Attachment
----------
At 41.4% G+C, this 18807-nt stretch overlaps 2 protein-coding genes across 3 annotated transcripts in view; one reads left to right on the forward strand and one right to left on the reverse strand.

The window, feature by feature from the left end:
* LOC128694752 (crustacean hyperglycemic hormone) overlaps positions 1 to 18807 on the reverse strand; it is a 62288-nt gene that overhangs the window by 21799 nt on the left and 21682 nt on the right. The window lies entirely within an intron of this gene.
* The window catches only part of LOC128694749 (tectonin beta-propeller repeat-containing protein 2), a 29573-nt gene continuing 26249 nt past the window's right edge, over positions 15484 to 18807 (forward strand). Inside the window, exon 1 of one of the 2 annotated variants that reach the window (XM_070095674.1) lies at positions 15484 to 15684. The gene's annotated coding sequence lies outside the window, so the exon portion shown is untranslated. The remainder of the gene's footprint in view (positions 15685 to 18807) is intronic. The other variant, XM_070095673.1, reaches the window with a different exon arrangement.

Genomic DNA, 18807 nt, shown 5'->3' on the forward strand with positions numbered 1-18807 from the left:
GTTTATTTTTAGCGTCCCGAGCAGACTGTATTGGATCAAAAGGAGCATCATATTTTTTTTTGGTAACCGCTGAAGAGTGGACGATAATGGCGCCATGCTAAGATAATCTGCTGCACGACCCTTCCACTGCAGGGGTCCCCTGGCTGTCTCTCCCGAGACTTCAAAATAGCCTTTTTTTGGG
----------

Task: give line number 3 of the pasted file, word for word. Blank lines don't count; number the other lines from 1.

* LOC128694752 (crustacean hyperglycemic hormone) overlaps positions 1 to 18807 on the reverse strand; it is a 62288-nt gene that overhangs the window by 21799 nt on the left and 21682 nt on the right. The window lies entirely within an intron of this gene.